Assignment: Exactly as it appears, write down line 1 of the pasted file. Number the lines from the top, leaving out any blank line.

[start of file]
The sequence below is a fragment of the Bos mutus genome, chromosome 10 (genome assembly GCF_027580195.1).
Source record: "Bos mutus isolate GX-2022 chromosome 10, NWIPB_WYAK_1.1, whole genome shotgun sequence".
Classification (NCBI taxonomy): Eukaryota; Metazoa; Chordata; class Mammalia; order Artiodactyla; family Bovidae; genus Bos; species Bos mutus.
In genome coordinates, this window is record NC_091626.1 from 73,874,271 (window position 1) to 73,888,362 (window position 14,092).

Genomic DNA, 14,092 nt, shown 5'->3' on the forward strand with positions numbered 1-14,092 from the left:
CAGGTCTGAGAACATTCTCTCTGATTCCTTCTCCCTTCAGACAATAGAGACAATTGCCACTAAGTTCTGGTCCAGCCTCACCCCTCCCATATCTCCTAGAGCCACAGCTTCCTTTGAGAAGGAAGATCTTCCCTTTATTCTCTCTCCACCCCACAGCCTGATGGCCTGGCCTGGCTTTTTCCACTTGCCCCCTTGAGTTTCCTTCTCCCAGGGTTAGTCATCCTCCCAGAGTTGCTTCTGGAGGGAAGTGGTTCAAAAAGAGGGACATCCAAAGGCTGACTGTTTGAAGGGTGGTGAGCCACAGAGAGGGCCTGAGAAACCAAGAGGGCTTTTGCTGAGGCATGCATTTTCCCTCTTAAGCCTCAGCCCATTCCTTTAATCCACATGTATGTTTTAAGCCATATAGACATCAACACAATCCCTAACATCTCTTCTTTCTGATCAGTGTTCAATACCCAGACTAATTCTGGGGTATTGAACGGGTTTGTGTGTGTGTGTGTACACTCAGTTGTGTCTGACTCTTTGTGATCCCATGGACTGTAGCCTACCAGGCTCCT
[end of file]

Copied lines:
The sequence below is a fragment of the Bos mutus genome, chromosome 10 (genome assembly GCF_027580195.1).